General semantics is an educational discipline created by Korzybski.
Its basic assumption is that “language ‘enslaves’ us by conditioning our brains to perceive a false reality”.
Korzybski’s central goal was to attain an awareness of the map/territory distinction and of how information gets deleted/distorted in the linguistic and other representations used.
The map–territory relation describes the relationship between an object and a representation of that object, as in the relation between a geographical territory and a map of it. Korzybski remarked that "the map is not the territory" encapsulating his view that an abstraction derived from something, or a reaction to it, is not the thing itself. For example, the pain from a stone falling on one's foot is not the actual stone, it's one's perception of the stone; one's opinion of a politician, favorable or unfavorable, is not that person; and so on. The pain in one's foot does not convey the internal structure of the stone, you don't know everything that is going on in the life of a politician, etc. — and thus may limit an individual's understanding and cognitive abilities unless the two are distinguished. Korzybski held that many people do confuse maps with territories—that is, confuse models of reality with reality itself—in this sense.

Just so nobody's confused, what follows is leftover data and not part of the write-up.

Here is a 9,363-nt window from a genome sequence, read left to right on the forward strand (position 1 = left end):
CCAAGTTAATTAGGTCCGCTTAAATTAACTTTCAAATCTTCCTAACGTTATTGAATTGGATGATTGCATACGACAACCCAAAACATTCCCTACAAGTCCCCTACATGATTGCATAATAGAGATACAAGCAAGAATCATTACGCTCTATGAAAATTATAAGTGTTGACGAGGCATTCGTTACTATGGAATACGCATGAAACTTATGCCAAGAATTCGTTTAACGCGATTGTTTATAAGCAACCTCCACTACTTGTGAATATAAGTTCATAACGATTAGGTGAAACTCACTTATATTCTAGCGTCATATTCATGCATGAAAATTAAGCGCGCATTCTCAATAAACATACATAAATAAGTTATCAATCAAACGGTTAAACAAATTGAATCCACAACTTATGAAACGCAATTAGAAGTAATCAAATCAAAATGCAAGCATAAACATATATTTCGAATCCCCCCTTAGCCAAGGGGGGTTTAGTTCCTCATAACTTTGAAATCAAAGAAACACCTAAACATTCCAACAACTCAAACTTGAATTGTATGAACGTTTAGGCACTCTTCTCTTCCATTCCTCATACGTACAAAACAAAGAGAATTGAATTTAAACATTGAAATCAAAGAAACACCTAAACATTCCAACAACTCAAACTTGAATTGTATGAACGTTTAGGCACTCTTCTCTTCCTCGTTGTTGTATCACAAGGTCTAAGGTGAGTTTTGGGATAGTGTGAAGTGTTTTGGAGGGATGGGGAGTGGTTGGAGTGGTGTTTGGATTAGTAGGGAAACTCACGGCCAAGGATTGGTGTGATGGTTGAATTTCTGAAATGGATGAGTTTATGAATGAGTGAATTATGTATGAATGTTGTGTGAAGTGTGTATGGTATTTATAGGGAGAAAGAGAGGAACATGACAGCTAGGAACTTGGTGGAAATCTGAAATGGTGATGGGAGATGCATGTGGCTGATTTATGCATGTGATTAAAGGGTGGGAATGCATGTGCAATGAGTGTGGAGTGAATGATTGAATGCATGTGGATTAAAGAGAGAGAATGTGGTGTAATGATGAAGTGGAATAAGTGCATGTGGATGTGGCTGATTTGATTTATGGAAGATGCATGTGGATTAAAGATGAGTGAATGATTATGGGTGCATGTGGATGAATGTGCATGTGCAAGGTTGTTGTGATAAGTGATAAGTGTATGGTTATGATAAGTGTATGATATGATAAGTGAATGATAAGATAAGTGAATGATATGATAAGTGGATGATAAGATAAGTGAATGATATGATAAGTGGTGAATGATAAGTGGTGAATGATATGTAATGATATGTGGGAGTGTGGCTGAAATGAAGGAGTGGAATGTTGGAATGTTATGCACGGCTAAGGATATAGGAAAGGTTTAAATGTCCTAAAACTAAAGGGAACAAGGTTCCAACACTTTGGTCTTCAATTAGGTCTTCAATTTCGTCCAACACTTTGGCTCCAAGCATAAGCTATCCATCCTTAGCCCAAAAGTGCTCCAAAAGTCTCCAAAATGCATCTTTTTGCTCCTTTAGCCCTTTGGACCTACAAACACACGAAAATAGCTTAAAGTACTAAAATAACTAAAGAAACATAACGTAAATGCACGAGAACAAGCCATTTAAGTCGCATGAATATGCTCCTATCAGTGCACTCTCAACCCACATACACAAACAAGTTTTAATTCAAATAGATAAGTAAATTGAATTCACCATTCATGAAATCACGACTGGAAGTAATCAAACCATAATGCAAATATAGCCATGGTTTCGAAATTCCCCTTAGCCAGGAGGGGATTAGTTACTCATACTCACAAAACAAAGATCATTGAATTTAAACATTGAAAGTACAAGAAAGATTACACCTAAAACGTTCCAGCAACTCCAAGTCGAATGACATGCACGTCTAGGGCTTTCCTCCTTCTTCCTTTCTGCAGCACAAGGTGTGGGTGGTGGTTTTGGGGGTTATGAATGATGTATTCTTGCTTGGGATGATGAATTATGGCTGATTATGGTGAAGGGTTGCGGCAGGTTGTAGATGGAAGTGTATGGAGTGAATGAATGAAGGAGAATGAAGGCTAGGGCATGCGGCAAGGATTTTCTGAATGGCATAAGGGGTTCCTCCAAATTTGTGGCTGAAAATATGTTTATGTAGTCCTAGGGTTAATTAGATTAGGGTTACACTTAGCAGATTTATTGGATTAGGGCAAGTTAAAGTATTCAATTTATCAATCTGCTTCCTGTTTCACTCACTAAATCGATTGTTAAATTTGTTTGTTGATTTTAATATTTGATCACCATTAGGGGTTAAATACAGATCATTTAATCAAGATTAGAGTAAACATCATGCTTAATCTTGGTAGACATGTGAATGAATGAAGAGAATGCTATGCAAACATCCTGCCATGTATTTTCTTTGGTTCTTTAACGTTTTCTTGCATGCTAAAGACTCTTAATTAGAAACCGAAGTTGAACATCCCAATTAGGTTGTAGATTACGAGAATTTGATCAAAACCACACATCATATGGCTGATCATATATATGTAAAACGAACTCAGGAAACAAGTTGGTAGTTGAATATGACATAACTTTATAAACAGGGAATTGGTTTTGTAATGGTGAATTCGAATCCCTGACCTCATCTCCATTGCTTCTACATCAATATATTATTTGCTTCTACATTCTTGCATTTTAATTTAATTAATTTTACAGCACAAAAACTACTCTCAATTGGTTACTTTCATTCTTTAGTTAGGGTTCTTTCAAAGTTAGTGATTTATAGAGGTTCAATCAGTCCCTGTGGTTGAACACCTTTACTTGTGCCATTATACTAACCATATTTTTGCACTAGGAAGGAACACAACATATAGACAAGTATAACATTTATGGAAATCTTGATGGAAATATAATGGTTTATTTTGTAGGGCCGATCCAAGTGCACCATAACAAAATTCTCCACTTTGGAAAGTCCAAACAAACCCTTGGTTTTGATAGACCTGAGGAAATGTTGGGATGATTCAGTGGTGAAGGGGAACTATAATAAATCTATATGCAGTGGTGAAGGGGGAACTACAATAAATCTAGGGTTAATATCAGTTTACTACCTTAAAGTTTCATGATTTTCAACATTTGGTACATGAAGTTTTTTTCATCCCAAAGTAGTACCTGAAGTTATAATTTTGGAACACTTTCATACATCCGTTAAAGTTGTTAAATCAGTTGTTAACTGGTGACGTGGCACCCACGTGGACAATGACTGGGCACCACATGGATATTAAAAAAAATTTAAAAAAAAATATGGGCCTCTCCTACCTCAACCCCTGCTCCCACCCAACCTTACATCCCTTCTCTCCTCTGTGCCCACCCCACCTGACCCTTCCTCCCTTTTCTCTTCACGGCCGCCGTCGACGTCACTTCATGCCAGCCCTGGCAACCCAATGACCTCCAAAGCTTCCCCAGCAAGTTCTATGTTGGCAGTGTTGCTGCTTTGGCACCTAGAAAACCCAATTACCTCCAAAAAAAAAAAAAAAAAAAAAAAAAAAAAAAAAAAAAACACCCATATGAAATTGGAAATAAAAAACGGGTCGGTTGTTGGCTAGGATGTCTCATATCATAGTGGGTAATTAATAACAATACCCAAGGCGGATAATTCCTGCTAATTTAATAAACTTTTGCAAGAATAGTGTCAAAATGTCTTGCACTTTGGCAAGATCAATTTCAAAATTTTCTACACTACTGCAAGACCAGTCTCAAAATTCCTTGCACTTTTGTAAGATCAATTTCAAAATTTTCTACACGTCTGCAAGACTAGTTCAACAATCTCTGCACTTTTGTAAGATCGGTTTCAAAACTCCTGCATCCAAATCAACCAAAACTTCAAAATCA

He thought that certain uses of the verb "to be", called the "is of identity" and the "is of predication", were faulty in structure, e.g., a statement such as, "Elizabeth is a fool" (said of a person named "Elizabeth" who has done something that we regard as foolish).
E-Prime (short for English-Prime, developed by one of his students D. David Bourland, Jr. 15 years after his death, forms a subset of the English language in which the verb to be does not appear in any of its forms. Prime therefore does not use the words "be", "is", "am", "are", "was", "were", "been" and "being" (nor archaic such as "art", "wast", or "wert"). Neither does it use their contractions: "'s", "'m", and "'re". For example, the sentence "the movie was good" would correspond to the E-Prime sentence "I liked the movie", thereby distinguishing opinion from fact).
Korzybski's work maintained that human beings are limited in what they know by (1) the structure of their nervous systems, and (2) the structure of their languages. His system included modifying the way we consider the world, e.g., with an attitude of "I don't know; let's see," to better discover or reflect its realities as revealed by modern science. One of these techniques involved becoming inwardly and outwardly quiet.
Korzybski's work influenced Rational Emotive Behavior Therapy, and Neuro-linguistic programming (especially the Meta model, Korzybski's critique of cause-effect thinking, and ideas behind human modeling for performance).
"There are two ways to slide easily through life:
to believe everything or to doubt everything;
both ways save us from thinking."